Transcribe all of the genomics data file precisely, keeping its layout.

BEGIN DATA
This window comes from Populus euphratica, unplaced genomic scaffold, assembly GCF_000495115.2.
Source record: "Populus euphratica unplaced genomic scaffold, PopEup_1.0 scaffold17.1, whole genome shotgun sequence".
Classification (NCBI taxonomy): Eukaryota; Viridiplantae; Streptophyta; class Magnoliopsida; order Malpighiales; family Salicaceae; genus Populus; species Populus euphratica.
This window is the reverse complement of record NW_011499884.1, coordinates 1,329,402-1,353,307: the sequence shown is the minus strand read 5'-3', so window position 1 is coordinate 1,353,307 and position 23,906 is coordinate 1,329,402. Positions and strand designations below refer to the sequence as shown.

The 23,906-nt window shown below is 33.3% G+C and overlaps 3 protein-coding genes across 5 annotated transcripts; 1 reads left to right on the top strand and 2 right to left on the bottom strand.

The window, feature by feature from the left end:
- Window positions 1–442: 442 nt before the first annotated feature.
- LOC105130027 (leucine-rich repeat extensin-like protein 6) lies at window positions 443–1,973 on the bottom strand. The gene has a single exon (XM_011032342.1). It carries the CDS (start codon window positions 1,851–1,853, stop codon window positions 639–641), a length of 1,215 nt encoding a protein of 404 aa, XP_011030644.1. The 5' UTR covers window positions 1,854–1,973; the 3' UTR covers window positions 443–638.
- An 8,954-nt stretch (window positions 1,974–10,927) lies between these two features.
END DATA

This window comes from Populus euphratica, unplaced genomic scaffold, assembly GCF_000495115.2.
Source record: "Populus euphratica unplaced genomic scaffold, PopEup_1.0 scaffold17.1, whole genome shotgun sequence".
Classification (NCBI taxonomy): Eukaryota; Viridiplantae; Streptophyta; class Magnoliopsida; order Malpighiales; family Salicaceae; genus Populus; species Populus euphratica.
This window is the reverse complement of record NW_011499884.1, coordinates 1,329,402-1,353,307: the sequence shown is the minus strand read 5'-3', so window position 1 is coordinate 1,353,307 and position 23,906 is coordinate 1,329,402. Positions and strand designations below refer to the sequence as shown.

The 23,906-nt window shown below is 33.3% G+C and overlaps 3 protein-coding genes across 5 annotated transcripts; 1 reads left to right on the top strand and 2 right to left on the bottom strand.

The window, feature by feature from the left end:
- Window positions 1–442: 442 nt before the first annotated feature.
- LOC105130027 (leucine-rich repeat extensin-like protein 6) lies at window positions 443–1,973 on the bottom strand. The gene has a single exon (XM_011032342.1). It carries the CDS (start codon window positions 1,851–1,853, stop codon window positions 639–641), a length of 1,215 nt encoding a protein of 404 aa, XP_011030644.1. The 5' UTR covers window positions 1,854–1,973; the 3' UTR covers window positions 443–638.
- An 8,954-nt stretch (window positions 1,974–10,927) lies between these two features.